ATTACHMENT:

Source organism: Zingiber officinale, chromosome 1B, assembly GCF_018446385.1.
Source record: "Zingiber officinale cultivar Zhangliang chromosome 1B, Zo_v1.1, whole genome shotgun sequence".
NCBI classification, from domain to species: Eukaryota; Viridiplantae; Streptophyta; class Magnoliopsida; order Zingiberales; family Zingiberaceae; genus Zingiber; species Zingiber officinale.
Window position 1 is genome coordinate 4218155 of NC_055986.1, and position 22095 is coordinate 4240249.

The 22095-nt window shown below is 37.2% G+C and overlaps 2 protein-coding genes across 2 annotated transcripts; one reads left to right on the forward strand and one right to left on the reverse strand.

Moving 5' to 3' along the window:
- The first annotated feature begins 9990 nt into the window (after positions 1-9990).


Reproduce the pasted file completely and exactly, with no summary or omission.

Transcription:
Source organism: Zingiber officinale, chromosome 1B, assembly GCF_018446385.1.
Source record: "Zingiber officinale cultivar Zhangliang chromosome 1B, Zo_v1.1, whole genome shotgun sequence".
NCBI classification, from domain to species: Eukaryota; Viridiplantae; Streptophyta; class Magnoliopsida; order Zingiberales; family Zingiberaceae; genus Zingiber; species Zingiber officinale.
Window position 1 is genome coordinate 4218155 of NC_055986.1, and position 22095 is coordinate 4240249.

The 22095-nt window shown below is 37.2% G+C and overlaps 2 protein-coding genes across 2 annotated transcripts; one reads left to right on the forward strand and one right to left on the reverse strand.

Moving 5' to 3' along the window:
- The first annotated feature begins 9990 nt into the window (after positions 1-9990).